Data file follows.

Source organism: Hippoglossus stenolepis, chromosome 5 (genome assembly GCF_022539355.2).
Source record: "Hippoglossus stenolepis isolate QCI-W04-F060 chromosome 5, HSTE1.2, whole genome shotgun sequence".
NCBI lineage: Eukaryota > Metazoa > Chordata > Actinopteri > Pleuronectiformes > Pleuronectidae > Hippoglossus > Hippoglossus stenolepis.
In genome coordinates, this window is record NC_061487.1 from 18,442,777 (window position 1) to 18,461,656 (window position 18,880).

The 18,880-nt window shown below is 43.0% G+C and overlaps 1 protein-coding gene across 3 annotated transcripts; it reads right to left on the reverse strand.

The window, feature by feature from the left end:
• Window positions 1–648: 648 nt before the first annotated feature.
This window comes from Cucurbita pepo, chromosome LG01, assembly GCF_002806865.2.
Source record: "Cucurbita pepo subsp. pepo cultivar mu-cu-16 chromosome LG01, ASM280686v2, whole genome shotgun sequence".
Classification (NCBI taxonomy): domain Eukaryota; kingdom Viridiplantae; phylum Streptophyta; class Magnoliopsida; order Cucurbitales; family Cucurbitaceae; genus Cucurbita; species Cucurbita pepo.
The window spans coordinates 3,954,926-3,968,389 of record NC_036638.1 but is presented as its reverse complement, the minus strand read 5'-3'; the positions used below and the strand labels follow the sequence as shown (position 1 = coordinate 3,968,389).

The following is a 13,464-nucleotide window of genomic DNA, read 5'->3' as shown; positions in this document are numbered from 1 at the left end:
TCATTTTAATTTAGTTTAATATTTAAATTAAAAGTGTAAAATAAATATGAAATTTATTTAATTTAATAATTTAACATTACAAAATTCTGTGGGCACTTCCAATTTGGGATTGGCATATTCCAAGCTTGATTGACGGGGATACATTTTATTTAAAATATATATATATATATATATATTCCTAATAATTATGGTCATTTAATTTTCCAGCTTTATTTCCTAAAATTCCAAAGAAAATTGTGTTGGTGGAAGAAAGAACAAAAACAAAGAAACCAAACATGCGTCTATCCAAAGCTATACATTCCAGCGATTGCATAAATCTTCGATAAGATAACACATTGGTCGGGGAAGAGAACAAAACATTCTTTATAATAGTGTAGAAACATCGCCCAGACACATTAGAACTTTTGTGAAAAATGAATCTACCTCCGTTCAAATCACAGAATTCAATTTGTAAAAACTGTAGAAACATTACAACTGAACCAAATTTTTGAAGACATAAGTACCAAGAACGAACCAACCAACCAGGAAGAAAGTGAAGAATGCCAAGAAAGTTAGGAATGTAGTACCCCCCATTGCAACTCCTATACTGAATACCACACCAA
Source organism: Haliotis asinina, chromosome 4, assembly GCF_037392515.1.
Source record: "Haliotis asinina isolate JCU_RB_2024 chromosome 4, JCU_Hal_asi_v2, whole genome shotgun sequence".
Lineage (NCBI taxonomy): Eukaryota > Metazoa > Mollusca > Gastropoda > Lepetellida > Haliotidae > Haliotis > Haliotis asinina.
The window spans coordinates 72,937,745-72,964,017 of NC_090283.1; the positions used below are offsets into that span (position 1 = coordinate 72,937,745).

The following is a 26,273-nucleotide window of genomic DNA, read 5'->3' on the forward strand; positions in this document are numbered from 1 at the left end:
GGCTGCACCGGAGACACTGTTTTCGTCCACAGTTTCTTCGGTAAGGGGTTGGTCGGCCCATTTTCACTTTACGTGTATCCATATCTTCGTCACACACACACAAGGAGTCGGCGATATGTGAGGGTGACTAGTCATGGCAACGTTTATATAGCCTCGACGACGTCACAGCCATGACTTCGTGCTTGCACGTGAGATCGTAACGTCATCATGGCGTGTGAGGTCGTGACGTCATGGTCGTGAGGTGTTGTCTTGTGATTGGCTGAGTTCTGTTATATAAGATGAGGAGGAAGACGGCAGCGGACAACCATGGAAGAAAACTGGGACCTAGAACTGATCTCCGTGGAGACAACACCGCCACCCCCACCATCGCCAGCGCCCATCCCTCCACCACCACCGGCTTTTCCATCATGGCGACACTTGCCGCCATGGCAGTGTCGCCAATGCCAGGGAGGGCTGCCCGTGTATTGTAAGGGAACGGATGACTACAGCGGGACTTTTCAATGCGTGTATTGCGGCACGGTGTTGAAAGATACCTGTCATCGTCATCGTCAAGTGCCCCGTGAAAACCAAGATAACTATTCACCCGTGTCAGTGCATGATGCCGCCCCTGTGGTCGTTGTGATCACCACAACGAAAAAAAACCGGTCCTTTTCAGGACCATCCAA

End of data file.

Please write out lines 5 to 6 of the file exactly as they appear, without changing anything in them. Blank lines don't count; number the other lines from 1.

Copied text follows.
The 18,880-nt window shown below is 43.0% G+C and overlaps 1 protein-coding gene across 3 annotated transcripts; it reads right to left on the reverse strand.

The window, feature by feature from the left end: